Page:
Aspects of your vision: surround vision

How the EYES functionHow YOU function

Raising a red flag


Scotomas that manifest as visual field loss can be the result of a wide range of disease processes affecting either the optic nerve, the retina or the brain. Tests that identify scotomas – including their size, shape and location on the retina – can aid in the diagnosis of glaucoma and its associated optic nerve damage, diseases of the retina such as macular degeneration, retinal detachment, and retinitis pigmentosa, as well as systemic diseases that can cause retinal and/or optic nerve damage resulting in visual field loss such as diabetes, hyperthyroidism, hypertension and multiple sclerosis.

Visual field loss can also result from problems caused by tumors in the eye or optic nerve and damage caused by an eye injury. As well, visual field loss is not only caused by eye disorders but can be the result of problems is in the brain such as a pituitary tumor or tissue damage after a stroke.

Tracking the pattern of visual field loss provides important information about the progression of diseases associated with peripheral field loss such as glaucoma, retinitis pigmentosa and retinal detachment. Knowledge of scotomas is important for certain treatment decisions.


Because glaucoma affects peripheral vision well before central vision, awareness of visual field loss is especially important in glaucoma treatment. Glaucoma often goes undiagnosed for long periods of time, as peripheral vision loss is often unnoticed by those with early glaucoma. Yet early detection of glaucoma is critically important, because once retinal cells are destroyed they do not regenerate. By the time one has noticed deterioration of visual function the loss is permanent.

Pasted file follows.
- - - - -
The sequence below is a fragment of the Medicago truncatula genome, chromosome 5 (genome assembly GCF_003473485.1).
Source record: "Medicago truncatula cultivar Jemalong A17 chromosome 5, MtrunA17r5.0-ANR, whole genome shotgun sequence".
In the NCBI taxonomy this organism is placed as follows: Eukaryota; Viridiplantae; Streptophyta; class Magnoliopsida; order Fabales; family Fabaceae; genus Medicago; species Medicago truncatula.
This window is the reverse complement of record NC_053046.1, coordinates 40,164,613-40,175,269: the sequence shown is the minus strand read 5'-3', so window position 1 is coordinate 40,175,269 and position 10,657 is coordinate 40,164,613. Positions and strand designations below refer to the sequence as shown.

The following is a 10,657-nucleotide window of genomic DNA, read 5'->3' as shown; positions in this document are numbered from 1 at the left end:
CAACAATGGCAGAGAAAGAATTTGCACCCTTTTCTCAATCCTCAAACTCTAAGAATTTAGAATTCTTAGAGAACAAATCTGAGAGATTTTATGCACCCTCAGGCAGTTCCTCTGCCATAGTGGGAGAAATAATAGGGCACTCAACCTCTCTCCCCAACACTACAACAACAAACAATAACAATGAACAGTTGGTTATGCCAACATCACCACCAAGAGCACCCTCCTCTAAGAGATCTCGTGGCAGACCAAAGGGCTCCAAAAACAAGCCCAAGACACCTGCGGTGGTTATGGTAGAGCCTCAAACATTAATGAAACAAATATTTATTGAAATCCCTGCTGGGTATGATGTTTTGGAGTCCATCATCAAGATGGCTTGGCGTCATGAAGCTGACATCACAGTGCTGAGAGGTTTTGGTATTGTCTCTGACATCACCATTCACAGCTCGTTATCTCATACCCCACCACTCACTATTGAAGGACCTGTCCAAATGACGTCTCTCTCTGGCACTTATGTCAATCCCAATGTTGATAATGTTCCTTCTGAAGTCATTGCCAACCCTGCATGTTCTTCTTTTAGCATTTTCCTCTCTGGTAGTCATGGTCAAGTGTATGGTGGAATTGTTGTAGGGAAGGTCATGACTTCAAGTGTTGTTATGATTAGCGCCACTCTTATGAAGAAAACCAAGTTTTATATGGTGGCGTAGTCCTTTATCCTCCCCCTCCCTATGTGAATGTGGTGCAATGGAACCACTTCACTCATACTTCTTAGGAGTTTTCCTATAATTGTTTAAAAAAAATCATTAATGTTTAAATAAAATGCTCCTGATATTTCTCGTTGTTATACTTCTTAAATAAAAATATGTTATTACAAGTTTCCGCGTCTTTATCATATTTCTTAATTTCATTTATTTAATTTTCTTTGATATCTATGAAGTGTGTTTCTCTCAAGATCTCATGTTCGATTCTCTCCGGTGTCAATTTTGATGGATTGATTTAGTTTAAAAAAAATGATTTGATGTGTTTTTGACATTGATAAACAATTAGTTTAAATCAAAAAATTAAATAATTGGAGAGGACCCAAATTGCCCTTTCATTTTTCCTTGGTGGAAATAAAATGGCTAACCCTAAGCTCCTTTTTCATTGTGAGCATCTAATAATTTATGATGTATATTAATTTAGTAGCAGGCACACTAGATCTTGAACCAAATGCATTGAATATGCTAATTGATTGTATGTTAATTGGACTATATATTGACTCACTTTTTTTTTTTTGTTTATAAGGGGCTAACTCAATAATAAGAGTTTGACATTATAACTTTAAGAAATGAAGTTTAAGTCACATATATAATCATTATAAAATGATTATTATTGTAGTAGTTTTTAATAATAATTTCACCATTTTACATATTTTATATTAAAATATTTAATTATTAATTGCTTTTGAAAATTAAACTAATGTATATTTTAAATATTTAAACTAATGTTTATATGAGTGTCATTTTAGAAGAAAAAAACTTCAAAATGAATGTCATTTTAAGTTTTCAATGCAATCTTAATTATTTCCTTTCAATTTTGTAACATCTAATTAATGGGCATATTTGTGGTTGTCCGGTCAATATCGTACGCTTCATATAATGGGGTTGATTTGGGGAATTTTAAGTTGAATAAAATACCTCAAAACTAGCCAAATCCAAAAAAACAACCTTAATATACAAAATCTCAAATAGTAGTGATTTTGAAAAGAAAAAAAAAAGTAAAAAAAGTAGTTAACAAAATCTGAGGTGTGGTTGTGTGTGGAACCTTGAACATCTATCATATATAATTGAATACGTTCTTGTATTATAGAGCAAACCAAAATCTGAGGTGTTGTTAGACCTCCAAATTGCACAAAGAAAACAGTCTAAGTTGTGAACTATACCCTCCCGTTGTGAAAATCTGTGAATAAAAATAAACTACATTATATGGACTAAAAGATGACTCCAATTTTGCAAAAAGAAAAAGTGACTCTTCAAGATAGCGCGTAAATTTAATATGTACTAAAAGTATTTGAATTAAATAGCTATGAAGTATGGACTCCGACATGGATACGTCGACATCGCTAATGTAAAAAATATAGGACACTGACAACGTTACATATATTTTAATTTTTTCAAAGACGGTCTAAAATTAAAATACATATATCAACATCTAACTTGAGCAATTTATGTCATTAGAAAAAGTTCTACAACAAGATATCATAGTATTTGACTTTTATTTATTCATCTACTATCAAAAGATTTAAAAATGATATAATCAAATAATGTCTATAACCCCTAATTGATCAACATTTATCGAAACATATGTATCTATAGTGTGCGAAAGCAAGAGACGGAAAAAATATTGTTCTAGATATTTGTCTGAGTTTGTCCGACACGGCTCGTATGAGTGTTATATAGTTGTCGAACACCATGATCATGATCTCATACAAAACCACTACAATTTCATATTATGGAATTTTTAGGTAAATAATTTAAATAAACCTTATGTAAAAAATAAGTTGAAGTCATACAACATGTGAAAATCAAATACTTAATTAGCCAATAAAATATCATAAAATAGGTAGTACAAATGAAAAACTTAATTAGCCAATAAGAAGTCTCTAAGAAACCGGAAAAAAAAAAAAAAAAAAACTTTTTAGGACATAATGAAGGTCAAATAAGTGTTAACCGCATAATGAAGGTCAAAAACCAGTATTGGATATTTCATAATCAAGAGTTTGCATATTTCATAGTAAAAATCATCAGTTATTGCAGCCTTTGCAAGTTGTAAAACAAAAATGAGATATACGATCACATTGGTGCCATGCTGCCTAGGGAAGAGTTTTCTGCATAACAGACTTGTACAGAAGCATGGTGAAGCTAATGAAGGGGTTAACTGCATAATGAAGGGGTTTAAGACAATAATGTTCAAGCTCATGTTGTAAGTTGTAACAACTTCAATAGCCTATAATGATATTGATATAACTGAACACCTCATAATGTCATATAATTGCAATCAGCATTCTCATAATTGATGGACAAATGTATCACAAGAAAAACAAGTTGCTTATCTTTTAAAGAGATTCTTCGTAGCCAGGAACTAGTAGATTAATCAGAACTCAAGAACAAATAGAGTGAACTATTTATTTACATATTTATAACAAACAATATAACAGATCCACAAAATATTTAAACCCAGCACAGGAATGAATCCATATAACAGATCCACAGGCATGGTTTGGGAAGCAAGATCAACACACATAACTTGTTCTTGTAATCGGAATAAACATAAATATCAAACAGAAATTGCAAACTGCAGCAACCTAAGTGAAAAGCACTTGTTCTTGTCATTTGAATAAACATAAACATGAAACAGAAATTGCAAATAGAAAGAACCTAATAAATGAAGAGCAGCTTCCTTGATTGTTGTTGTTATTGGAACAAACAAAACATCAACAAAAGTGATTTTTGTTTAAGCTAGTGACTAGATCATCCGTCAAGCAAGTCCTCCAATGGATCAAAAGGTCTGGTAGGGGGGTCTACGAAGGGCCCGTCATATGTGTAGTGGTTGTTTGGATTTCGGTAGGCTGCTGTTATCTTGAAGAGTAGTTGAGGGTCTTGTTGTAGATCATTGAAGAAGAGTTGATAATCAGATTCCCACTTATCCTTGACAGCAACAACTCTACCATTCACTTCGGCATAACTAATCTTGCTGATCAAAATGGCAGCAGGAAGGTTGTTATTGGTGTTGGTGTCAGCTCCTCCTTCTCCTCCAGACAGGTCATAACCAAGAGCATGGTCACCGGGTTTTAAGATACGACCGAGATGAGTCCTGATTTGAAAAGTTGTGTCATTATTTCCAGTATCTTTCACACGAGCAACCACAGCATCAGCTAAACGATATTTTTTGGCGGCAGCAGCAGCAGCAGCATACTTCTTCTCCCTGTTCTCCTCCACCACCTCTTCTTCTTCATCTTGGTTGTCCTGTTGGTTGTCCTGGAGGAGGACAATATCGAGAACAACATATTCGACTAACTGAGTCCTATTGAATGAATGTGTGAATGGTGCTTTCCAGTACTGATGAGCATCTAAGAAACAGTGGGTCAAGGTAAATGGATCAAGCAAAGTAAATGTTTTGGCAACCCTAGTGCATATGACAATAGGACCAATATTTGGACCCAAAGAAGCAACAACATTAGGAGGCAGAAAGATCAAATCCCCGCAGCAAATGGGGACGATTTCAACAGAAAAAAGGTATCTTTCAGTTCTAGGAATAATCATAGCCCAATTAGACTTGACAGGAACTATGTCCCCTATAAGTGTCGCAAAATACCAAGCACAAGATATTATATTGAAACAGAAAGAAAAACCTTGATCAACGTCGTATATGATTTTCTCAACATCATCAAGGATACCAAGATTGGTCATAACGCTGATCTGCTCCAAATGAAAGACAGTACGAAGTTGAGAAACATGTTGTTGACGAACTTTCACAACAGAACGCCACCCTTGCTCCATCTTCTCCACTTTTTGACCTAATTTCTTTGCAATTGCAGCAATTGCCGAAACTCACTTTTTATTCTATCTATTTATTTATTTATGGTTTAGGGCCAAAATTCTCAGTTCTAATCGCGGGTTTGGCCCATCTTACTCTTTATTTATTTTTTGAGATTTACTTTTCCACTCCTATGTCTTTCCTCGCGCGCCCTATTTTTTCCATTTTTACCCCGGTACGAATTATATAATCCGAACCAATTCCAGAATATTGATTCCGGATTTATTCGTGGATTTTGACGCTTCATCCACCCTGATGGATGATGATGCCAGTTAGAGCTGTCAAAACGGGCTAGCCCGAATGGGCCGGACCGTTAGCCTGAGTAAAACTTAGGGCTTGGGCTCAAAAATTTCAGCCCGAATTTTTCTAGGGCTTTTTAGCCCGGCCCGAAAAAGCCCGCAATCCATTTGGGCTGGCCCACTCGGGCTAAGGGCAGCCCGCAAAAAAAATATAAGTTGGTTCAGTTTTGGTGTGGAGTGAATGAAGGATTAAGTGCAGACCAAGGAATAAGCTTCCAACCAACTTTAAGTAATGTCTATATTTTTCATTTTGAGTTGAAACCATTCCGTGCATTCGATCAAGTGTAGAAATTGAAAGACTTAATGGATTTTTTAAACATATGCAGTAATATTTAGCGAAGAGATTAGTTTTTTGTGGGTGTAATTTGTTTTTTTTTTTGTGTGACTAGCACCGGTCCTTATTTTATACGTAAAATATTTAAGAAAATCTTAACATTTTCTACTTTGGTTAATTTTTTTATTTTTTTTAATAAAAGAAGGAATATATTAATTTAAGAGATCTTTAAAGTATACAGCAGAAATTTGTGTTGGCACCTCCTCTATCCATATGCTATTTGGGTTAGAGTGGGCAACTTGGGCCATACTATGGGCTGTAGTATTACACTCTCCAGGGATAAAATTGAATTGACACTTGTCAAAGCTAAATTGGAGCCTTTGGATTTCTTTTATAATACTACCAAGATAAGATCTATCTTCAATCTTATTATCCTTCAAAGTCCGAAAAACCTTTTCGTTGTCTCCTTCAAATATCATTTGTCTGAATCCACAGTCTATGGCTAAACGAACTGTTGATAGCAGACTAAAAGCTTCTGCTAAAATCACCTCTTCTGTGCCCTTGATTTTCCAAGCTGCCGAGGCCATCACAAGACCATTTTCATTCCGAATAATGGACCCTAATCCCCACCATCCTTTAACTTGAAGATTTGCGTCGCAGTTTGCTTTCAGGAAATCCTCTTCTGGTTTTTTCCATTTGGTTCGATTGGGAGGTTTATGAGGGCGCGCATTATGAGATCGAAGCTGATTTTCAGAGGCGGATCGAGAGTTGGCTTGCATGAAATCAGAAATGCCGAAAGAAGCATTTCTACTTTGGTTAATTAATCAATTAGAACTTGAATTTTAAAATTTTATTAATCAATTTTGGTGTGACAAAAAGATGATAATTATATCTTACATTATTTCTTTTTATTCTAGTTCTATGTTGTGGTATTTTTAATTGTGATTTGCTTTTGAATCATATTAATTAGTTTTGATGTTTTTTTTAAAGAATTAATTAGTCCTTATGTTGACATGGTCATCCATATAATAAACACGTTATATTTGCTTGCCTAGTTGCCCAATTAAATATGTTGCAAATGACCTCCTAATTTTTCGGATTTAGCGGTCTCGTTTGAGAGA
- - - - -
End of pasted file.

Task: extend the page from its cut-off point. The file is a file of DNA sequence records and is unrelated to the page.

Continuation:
Because optic nerve damage caused by glaucoma creates very specific visual field defects, visual field testing provides a picture of functional status of the visual system which can assists in diagnosing and following glaucoma

Macular degeneration

Macular degeneration is the result of degeneration of the nerve cells in the the macula, the center part of the retina responsible for detail vision (acuity). Someone with macular degeneration will lose central vision while retaining peripheral vision.

Visual field tests are often described as testing “peripheral vision” but your visual field includes both your central vision and side (peripheral) vision.

Those with early macular degeneration may still have relatively good acuity and little awareness of disruption to their central field while visual field tests indicate central scotomas. While these people may be having difficulty with central vision tasks such as reading, they may be unaware of the scotomas that are causing the difficulties.

As well, because untreated dry macular degeneration can progress to the more serious wet macular degeneration, visual field tests that catch the disease early on are invaluable.

Scotomas in the real world